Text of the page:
Several Asian nations have been unable to commit to robust emission targets demonstrating the difficulty of weaning off an addiction to coal. China has a 2060 carbon neutrality target but its resolve towards achieving that target must surely be tested by the current energy crisis. Undoubtedly, China has invested heavily in renewables with a view towards achieving emission targets, but it still continues to build more coal fired power plants than the rest of the world put together. In the last few weeks, China has been struggling to secure thermal coal to keep its powerplants running emphasizing the reality that energy security will always come ahead of emission targets. Many would have scoffed at the idea last year, but today’s reality is that coal isn’t getting to powerplants quickly enough and parts of the world are at risk of suffering from outages. Scarcity has quickly snowballed into soaring demand as powerplants seek to bolster their inventories which in turn has lead to record pricing. Despite a real momentum towards eliminating carbon, paradoxically, coal is enjoying its best year in a decade. The reason may lie with the manner of its elimination and substitution in the energy mix.

In the last 5 years, emission targets have rightfully gained prominence in corporate boardrooms and investment in the production of fossil fuels like coal have dwindled. The trend away from fossil fuels has now been set, with many sophisticated producers existing or reducing investment in their assets. Chronic underinvestment, in part necessitated by green corporate agendas, means that supply of coal is likely to remain constrained for the foreseeable future as existing or new producers see little reason to innovate or be more efficient. Overlay chronic underinvestment in coal mining with China’s decision to stop imports of Australian thermal coal last year due to political tensions, and resulting outcome is an extremely tight coal supply market. Shortages are then amplified when acute events such as floods in Indonesia, closures in Colombia or a fire at Richards Bay terminal in South Africa, affects the supply of coal causing prices to rocket.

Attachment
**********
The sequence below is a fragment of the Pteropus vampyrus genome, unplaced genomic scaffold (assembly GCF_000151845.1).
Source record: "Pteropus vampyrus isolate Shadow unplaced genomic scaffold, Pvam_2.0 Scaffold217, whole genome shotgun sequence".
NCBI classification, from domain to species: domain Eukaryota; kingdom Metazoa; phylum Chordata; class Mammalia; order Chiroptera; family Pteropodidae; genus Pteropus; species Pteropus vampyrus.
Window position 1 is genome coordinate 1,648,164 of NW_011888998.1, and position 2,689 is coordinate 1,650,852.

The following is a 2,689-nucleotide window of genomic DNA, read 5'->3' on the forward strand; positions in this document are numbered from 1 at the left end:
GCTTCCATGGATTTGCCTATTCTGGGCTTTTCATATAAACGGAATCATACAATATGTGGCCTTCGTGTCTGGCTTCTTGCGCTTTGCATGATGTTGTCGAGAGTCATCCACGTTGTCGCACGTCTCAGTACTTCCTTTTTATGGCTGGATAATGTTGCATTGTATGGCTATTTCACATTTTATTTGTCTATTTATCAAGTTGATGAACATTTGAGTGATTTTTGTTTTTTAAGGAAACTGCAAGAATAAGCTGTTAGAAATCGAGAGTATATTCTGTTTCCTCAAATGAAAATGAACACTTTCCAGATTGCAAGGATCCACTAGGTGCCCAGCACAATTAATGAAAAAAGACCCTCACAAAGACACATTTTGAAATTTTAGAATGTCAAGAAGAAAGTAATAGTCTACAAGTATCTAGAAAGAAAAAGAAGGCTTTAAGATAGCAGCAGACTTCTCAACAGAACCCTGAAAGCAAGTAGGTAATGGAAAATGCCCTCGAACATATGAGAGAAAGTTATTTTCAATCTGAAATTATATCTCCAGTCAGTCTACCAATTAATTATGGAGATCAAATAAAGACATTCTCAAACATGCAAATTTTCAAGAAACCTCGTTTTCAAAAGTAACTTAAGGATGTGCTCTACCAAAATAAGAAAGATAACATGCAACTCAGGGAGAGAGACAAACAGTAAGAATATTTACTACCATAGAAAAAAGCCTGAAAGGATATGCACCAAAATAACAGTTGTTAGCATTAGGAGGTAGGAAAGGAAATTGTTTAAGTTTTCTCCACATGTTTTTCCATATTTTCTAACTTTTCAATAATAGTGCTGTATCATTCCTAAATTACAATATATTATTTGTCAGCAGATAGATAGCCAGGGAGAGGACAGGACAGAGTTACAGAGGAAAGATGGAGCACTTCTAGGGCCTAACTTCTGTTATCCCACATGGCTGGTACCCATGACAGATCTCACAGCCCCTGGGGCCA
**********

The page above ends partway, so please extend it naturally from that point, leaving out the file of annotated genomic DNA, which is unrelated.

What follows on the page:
The other half of the energy crunch has been coal’s substitute – less carbon intensive, natural gas. A series of events, some foreseeable while others weren’t, have culminated in high gas prices across the world. Disruptions to Russia’s supply of pipeline gas and slow ramping up of US gas has curtailed the global supply of gas. With the prevalence of liquified natural gas (LNG) which enables the seaborne transportation of gas across the world, the gas market has become a key staple for most developed nations. The problem however arises when many nations pull their demand at the same time causing a supply crunch and in turn rising prices. These dynamics have caused some nations to once again to turn to coal in the face of the price hike in gas. Then there are countries that just do not have access to pipeline gas or LNG due to the high costs in building regasification facilities to convert the liquid gas back into natural gas for distribution to powerplants. The bottom line of today’s world is that natural gas is still finding its way when stepping into the shoes of coal as the world’s predominant energy fuel.

The risk and reality of power outages affecting both individual nations as well as China’s manufacturing sector which the world relies on, is likely to set the world back in its attempts towards eradicating coal. Until the speed and nature of transition is more carefully calibrated, we might find our hands black with soot once again.

* This article was first published in the Singapore Business Times on 27 Oct 2021